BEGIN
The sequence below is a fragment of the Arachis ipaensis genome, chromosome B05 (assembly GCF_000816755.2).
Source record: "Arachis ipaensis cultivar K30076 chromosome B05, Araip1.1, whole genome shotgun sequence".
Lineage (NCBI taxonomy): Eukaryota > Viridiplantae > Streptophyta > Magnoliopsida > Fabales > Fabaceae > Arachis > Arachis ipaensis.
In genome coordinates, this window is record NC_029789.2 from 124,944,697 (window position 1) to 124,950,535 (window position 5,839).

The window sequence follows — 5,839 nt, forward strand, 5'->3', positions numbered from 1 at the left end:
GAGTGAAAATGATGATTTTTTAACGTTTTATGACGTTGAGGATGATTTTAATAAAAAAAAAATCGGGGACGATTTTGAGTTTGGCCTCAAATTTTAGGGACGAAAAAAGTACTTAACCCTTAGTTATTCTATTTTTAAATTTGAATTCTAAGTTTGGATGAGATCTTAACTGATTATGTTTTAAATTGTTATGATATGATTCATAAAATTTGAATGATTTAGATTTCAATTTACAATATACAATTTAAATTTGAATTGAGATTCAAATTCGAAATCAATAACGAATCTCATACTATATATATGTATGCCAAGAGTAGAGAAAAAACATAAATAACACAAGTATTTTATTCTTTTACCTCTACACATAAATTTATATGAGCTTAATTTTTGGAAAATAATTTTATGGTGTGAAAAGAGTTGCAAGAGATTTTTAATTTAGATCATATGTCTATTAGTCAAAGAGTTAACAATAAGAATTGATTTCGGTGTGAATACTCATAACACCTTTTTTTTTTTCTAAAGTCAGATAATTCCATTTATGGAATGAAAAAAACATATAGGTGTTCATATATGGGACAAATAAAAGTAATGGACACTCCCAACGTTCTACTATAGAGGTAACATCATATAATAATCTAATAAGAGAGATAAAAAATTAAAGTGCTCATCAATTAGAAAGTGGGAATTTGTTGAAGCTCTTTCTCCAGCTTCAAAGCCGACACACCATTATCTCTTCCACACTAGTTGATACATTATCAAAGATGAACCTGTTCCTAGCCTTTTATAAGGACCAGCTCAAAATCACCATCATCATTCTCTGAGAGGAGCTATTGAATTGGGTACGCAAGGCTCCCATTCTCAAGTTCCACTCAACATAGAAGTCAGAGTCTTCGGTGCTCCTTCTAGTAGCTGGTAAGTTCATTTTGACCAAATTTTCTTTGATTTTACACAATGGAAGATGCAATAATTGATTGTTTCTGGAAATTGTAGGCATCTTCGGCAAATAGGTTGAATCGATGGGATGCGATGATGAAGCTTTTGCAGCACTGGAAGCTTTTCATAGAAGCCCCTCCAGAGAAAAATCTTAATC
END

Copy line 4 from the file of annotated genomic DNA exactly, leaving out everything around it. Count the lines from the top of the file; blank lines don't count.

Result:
In genome coordinates, this window is record NC_029789.2 from 124,944,697 (window position 1) to 124,950,535 (window position 5,839).